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Bouncing Switch Output to Single Pulse Converter in Four Phase Logic

IP.com Disclosure Number: IPCOM000076145D
Original Publication Date: 1972-Jan-01
Included in the Prior Art Database: 2005-Feb-24
Document File: 2 page(s) / 43K

Publishing Venue

IBM

Related People

Radzik, LC: AUTHOR

Abstract

Referring to Figure 1, there is shown a four-phase logic arrangement for converting the output of switch S1 into a single pulse at NOR E 23. When switch S1 closes in the ON position 1, the contact tends to bounce. Electrically, the closure and the bouncing are manifest as consecutive pulses. A pulse applied to NAND A 5 will drive the gate into a first stable state. The transition appearing at the output of this gate, will drive NAND B 11 into a second stable state. In turn, the output of gate 11 will maintain gate 5 over path 17 in the first state for a duration exceeding that of the contact bounce.

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Bouncing Switch Output to Single Pulse Converter in Four Phase Logic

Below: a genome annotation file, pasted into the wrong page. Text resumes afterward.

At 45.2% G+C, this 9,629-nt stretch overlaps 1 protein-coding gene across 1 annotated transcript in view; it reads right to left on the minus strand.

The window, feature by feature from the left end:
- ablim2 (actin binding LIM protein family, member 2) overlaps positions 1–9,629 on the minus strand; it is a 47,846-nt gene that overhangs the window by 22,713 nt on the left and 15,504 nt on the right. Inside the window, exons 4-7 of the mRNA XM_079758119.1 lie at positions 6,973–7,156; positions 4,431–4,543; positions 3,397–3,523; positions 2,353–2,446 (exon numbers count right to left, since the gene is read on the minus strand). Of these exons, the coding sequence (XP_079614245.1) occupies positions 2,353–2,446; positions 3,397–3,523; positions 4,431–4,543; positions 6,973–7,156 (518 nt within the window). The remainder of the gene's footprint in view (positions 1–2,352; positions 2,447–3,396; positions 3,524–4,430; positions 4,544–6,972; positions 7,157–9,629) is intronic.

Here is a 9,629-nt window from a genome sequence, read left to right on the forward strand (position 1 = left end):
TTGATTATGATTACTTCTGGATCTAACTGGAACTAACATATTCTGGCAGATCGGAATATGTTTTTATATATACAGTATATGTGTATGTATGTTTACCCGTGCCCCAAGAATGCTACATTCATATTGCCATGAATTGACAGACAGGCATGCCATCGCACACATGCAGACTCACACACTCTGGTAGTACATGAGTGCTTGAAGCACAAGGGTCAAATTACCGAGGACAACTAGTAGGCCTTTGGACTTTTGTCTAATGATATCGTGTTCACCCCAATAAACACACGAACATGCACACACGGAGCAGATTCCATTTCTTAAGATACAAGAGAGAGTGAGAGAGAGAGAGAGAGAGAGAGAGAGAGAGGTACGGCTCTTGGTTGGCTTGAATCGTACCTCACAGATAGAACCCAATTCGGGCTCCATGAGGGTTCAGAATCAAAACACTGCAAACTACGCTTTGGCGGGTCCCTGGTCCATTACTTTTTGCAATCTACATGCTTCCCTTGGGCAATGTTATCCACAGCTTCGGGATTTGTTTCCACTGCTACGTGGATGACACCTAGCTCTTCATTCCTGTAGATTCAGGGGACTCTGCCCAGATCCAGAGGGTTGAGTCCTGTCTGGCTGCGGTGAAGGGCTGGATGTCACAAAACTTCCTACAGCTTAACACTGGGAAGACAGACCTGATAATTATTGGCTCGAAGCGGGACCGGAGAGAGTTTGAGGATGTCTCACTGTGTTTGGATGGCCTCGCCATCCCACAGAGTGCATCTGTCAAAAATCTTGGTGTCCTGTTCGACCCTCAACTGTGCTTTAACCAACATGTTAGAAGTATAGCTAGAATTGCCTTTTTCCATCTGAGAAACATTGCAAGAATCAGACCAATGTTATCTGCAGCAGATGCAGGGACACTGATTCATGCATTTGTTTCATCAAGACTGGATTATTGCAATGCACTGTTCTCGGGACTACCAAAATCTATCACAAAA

Referring to Figure 1, there is shown a four-phase logic arrangement for converting the output of switch S1 into a single pulse at NOR E 23. When switch S1 closes in the ON position 1, the contact tends to bounce. Electrically, the closure and the bouncing are manifest as consecutive pulses. A pulse applied to NAND A 5 will drive the gate into a first stable state. The transition appearing at the output of this gate, will drive NAND B 11 into a second stable state. In turn, the output of gate 11 will maintain gate 5 over path 17 in the first state for a duration exceeding that of the contact bounce.

The four-phase dynamic logic switch to pulse converter takes advantage of the fact that during the set or reset cycle of a four-phase latch, a period of time exists where both sides of the latch will be in the same state. This condition is detected during the set cycle and converted into a single-output pulse.

Referring to Fig. 1 taken together with Fig. 2 assume that the gate 5 consisting of NAND gates 5 and 11 have been reset by a power ON condition so that the output of 5 is a "0" and the output of 11 is a "1". If S1 is now closed (ON) the output of gate 5 will go to 1 the first time a phase two occurs and the input is at a 0 (assume the switch bounces). The input of gate 19 during phase two is at a 1 causing the output of gate 19 to remain at 0 during this four-phase clock cycle. When phase three...